It is happening slowly, but the prison population in the US is steadily declining.
According to a new report released by the Bureau of Justice Statistics, the prison population in the US has declined for the third year in a row. The report shows that there was a 1.7% decline between the end of 2011 and the end of 2012. The number of incarcerated persons dropped from 1,598,783 to 1,571,013 which means that there were 27,770 fewer people imprisoned at the end of 2012 than 2011. However, the imprisonment rate for men is still more than 14 times the rate for women.
The Washington Post explains:
As the report details, about 70 percent of the state-level drop was due to California. Back in 2011, the state legislature passed new laws to shrink the prison population in response to a court order. As a result, California slowed down the rate of admissions and had 15,000 fewer prisoners by the end of the year. (Here’s an analysis from the ACLU on the ups and downs of California’s policy—many would-be prisoners are now being placed instead in county jails or shifted to post-release programs.)
But it wasn’t just California. Twenty-five other states also saw their prison populations drop slightly, with New Jersey, New York, Florida, and Texas each shedding at least 1,000 state prisoners. In general, states appear to be locking up fewer drug offenders and focusing more heavily on violent offenders, the report said.
According to the International Centre for Prison Studies, the US has the “highest percentage of prisoners in the world, at 716 prisoners per 100,000 people,” due to the fact that there has been an “explosion in incarceration” since the late 1970s. In fact, according to the BJS, the US prison population has grown consistently every year from 1978-2009, rising from 307,276 to a high of 1,615,487.
Natasha Frost, associate dean of Northeastern University’s school of criminology and criminal justice said, “This is the beginning of the end of mass incarceration.” But is that really the case? Although State prison populations have been in a decline, the federal prisons actually increased their number of inmates by 6,409 in 2011, which was an increase of 3.4%. According to the Post, this increase was driven by “yet another steep rise in drug sentencing — drug offenders now make up nearly half of the 198,000 federal inmates … And as a recent report from the Urban Institute explained, federal prisons will keep ballooning unless Congress changes its sentencing guidelines.”
According to the New York Times:
Experts on prison policy said that the continuing decline appears to be more than a random fluctuation.
“A year or even two years is a blip and we shouldn’t jump to conclusions, but three years starts to look like a trend,” said Marc Mauer, executive director of the Sentencing Project, a nonprofit research group based in Washington. But he said that the rate of inmates incarcerated in the United States continued to be “dramatically higher” than in other countries and that the changes so far were “relatively modest compared to the scale of the problem.”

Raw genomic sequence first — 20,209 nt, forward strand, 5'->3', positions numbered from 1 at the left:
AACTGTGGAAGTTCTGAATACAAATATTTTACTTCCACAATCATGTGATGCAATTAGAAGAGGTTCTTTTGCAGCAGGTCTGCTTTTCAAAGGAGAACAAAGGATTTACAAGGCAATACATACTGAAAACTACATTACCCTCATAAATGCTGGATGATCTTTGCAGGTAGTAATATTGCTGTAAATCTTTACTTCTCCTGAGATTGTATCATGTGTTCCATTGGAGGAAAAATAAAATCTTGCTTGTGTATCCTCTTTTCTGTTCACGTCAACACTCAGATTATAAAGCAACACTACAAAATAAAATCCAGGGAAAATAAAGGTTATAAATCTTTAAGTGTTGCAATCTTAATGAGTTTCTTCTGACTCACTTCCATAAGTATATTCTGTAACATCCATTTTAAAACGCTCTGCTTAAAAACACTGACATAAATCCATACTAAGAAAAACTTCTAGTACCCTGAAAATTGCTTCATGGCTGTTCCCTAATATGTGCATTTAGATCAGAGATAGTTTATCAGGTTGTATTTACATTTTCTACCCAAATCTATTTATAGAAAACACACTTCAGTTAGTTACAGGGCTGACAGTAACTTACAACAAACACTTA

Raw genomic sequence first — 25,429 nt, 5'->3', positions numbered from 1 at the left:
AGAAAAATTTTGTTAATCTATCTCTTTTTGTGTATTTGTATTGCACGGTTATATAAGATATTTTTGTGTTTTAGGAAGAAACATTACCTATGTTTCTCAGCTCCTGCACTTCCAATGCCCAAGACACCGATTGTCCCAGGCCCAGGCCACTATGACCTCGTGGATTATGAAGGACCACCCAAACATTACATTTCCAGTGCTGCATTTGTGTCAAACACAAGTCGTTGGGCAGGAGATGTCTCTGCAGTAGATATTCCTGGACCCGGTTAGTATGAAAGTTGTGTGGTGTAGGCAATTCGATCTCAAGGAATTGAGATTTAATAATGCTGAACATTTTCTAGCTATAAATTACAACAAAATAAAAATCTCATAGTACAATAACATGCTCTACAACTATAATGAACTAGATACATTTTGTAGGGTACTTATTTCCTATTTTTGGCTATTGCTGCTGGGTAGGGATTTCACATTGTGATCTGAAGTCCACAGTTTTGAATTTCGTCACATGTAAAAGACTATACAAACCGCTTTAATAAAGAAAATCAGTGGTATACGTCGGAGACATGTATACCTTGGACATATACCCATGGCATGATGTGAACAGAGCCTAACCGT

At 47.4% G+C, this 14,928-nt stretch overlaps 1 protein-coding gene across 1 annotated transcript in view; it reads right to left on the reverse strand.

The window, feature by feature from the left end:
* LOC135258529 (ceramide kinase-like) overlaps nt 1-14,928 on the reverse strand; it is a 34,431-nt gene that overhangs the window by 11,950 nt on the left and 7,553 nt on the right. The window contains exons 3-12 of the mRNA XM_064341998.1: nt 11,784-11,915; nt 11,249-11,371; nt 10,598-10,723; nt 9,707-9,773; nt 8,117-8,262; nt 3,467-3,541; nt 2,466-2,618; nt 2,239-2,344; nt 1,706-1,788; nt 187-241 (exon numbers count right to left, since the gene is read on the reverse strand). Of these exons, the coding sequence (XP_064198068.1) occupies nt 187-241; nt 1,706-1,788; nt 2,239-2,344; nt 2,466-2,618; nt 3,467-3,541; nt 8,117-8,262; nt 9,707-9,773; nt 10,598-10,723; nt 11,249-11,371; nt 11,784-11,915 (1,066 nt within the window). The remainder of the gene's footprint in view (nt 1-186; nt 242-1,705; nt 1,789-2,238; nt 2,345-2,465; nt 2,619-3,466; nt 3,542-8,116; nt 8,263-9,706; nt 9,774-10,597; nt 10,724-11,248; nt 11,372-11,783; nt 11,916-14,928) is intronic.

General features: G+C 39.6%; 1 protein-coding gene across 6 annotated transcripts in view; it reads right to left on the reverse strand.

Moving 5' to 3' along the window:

But a reduction in numbers is still a reduction, and after three consecutive years it looks as though it may be becoming a trend. And while the initial reason behind the reduction may have been due to fiscal need, Joan Petersilia, a law professor at Stanford and a co-director of the Stanford Criminal Justice Center, believes that Americans have “gotten the message that locking up a lot of people doesn’t necessarily bring public safety.” She also added that, “though the trend may have begun out of a need for belt-tightening, it had grown into a national effort to rethink who should go to prison and for how long.”
Adam Gelb, the director of the Pew Charitable Trusts’ public safety performance project, agrees with Petersilia. He said:
They’re not simply pinching pennies. Policy makers are not holding their noses and saying we have to scale back prisons to save money. The states that are showing drops are states that are thinking about how they can apply research-based alternatives that work better and cost less.
Changes in state and federal sentencing laws for lower-level offenses like those involving drugs have played a central role in the shift … with many states setting up diversion programs for offenders as an alternative to prison. And some states have softened their policies on parole, no longer automatically sending people back to prison for parole violations.
But changing public attitudes are also a major driver behind the declining prison numbers. Dropping crime rates over the last 20 years have reduced public fears and diminished the interest of politicians in running tough-on-crime campaigns. And public polls consistently show that Americans are now more interested in spending money on education and health care than on building more prisons.
The BJS shows that Louisiana has the highest rate of incarceration in the US, followed by Mississippi, Alabama, Oklahoma and Texas. Maine has the lowest rate, followed by Minnesota and Rhode Island.
Whites, who make up 78 percent of the U.S. population, account for 35% of the state prison population. Blacks, who make up 13% of the U.S. population, account for 38% of the state prison population. Hispanics, who make up 17% of the U.S. population, make up 21% of the state prison population.